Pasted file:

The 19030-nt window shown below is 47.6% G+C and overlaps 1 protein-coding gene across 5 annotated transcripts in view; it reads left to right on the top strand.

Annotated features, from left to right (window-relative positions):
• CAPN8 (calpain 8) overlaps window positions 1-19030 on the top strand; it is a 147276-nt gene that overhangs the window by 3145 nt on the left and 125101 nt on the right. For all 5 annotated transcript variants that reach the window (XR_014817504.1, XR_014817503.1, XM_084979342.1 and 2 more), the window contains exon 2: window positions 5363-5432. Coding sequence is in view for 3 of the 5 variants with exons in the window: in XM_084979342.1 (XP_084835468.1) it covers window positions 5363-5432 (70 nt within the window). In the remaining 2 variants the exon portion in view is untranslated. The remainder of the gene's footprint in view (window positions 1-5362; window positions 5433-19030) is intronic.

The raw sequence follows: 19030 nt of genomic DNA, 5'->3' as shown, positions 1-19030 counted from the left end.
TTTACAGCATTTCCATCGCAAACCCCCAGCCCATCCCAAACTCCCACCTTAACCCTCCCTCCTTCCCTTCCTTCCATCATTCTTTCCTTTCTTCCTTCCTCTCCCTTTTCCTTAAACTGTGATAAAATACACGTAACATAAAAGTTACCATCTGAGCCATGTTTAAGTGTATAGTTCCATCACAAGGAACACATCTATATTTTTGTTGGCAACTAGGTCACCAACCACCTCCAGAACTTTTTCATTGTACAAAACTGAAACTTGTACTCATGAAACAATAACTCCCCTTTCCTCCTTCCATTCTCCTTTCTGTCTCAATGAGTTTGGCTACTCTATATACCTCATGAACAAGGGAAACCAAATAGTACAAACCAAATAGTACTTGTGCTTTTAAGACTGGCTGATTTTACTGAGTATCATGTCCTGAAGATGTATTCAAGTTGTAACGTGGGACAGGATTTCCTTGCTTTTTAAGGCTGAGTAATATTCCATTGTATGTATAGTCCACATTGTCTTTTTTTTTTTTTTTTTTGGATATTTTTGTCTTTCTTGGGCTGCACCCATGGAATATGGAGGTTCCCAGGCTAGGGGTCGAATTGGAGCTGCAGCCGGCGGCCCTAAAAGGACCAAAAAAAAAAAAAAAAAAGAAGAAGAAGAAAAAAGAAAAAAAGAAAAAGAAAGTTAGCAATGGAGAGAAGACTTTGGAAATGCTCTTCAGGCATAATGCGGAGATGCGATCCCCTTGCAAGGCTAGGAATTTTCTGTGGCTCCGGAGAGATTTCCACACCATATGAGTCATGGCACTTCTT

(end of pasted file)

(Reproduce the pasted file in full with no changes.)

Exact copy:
The 19030-nt window shown below is 47.6% G+C and overlaps 1 protein-coding gene across 5 annotated transcripts in view; it reads left to right on the top strand.

Annotated features, from left to right (window-relative positions):
• CAPN8 (calpain 8) overlaps window positions 1-19030 on the top strand; it is a 147276-nt gene that overhangs the window by 3145 nt on the left and 125101 nt on the right. For all 5 annotated transcript variants that reach the window (XR_014817504.1, XR_014817503.1, XM_084979342.1 and 2 more), the window contains exon 2: window positions 5363-5432. Coding sequence is in view for 3 of the 5 variants with exons in the window: in XM_084979342.1 (XP_084835468.1) it covers window positions 5363-5432 (70 nt within the window). In the remaining 2 variants the exon portion in view is untranslated. The remainder of the gene's footprint in view (window positions 1-5362; window positions 5433-19030) is intronic.

The raw sequence follows: 19030 nt of genomic DNA, 5'->3' as shown, positions 1-19030 counted from the left end.
TTTACAGCATTTCCATCGCAAACCCCCAGCCCATCCCAAACTCCCACCTTAACCCTCCCTCCTTCCCTTCCTTCCATCATTCTTTCCTTTCTTCCTTCCTCTCCCTTTTCCTTAAACTGTGATAAAATACACGTAACATAAAAGTTACCATCTGAGCCATGTTTAAGTGTATAGTTCCATCACAAGGAACACATCTATATTTTTGTTGGCAACTAGGTCACCAACCACCTCCAGAACTTTTTCATTGTACAAAACTGAAACTTGTACTCATGAAACAATAACTCCCCTTTCCTCCTTCCATTCTCCTTTCTGTCTCAATGAGTTTGGCTACTCTATATACCTCATGAACAAGGGAAACCAAATAGTACAAACCAAATAGTACTTGTGCTTTTAAGACTGGCTGATTTTACTGAGTATCATGTCCTGAAGATGTATTCAAGTTGTAACGTGGGACAGGATTTCCTTGCTTTTTAAGGCTGAGTAATATTCCATTGTATGTATAGTCCACATTGTCTTTTTTTTTTTTTTTTTTGGATATTTTTGTCTTTCTTGGGCTGCACCCATGGAATATGGAGGTTCCCAGGCTAGGGGTCGAATTGGAGCTGCAGCCGGCGGCCCTAAAAGGACCAAAAAAAAAAAAAAAAAAGAAGAAGAAGAAAAAAGAAAAAAAGAAAAAGAAAGTTAGCAATGGAGAGAAGACTTTGGAAATGCTCTTCAGGCATAATGCGGAGATGCGATCCCCTTGCAAGGCTAGGAATTTTCTGTGGCTCCGGAGAGATTTCCACACCATATGAGTCATGGCACTTCTT